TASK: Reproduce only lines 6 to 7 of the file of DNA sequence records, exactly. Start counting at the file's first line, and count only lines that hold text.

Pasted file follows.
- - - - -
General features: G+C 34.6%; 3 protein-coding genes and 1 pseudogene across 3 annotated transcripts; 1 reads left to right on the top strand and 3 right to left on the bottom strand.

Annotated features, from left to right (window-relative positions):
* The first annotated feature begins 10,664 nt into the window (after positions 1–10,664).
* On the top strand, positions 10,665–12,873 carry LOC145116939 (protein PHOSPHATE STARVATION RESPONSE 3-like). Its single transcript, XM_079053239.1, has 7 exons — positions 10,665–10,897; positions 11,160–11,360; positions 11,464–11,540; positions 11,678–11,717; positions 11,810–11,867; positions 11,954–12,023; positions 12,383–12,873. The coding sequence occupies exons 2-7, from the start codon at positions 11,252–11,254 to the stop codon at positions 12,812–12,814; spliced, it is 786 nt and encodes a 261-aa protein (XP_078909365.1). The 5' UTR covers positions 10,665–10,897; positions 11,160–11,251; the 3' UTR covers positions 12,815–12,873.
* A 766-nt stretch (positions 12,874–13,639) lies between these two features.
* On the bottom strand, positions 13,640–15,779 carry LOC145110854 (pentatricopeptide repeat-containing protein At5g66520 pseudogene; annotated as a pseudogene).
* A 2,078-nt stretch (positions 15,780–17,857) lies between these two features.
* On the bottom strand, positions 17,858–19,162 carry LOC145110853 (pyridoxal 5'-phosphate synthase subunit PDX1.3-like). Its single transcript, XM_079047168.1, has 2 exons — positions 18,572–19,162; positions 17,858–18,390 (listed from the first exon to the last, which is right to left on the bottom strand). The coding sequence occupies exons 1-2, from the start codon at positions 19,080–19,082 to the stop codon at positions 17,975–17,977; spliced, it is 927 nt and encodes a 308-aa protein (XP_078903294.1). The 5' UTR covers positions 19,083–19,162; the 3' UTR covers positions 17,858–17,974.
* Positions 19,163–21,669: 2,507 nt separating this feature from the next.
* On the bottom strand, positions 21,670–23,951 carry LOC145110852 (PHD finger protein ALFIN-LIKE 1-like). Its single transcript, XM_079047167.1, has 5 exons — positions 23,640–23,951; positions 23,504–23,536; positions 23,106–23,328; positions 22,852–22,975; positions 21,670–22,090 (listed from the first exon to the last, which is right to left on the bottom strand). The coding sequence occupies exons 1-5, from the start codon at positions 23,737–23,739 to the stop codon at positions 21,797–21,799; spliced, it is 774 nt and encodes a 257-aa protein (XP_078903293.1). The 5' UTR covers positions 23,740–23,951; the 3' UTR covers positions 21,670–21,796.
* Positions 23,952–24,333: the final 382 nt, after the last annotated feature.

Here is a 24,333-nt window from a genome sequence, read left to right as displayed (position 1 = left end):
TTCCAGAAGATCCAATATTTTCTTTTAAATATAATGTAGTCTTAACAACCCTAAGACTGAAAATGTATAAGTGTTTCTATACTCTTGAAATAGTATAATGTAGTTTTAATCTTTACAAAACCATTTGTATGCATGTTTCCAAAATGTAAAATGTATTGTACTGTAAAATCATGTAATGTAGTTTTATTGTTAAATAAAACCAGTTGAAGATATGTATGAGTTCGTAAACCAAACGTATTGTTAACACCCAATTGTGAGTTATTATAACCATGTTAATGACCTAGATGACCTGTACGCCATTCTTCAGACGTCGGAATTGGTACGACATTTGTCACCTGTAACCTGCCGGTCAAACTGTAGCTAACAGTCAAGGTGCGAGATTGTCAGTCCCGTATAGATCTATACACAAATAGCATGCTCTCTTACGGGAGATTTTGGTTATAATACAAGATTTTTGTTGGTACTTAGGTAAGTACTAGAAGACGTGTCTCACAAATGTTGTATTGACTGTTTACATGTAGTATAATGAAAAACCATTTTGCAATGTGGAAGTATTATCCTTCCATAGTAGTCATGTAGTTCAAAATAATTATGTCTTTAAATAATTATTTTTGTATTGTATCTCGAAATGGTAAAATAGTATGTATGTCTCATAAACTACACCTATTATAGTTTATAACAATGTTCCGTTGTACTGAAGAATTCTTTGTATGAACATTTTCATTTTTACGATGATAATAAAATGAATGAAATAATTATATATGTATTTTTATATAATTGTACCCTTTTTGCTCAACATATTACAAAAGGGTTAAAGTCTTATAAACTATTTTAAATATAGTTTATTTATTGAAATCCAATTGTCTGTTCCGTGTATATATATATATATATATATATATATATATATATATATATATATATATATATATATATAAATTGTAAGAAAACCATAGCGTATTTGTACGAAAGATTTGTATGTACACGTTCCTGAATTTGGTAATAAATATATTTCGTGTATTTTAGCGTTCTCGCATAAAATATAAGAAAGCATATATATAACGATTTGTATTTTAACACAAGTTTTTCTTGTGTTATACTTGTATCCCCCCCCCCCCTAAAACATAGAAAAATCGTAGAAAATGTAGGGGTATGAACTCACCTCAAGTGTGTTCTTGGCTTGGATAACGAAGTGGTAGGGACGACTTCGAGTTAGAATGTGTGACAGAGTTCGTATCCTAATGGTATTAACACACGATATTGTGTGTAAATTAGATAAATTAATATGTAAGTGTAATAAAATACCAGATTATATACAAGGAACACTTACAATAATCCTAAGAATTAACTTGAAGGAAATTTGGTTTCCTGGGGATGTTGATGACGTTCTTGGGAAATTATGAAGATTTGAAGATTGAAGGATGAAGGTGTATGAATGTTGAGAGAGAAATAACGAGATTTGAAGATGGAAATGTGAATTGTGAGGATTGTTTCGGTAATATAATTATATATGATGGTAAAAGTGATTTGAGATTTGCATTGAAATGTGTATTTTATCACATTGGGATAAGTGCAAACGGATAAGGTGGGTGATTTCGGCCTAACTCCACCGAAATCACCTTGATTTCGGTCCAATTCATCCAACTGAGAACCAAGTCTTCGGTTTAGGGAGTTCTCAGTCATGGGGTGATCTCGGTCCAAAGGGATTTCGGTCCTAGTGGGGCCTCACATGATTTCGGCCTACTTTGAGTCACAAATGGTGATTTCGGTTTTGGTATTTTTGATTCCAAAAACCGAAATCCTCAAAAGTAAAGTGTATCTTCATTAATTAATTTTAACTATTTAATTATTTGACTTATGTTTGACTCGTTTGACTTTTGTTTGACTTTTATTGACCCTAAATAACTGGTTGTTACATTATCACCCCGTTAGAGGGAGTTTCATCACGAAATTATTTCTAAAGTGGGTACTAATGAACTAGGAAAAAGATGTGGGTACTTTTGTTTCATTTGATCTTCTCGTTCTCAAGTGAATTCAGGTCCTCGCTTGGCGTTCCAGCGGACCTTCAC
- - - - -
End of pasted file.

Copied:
* On the bottom strand, positions 13,640–15,779 carry LOC145110854 (pentatricopeptide repeat-containing protein At5g66520 pseudogene; annotated as a pseudogene).
* A 2,078-nt stretch (positions 15,780–17,857) lies between these two features.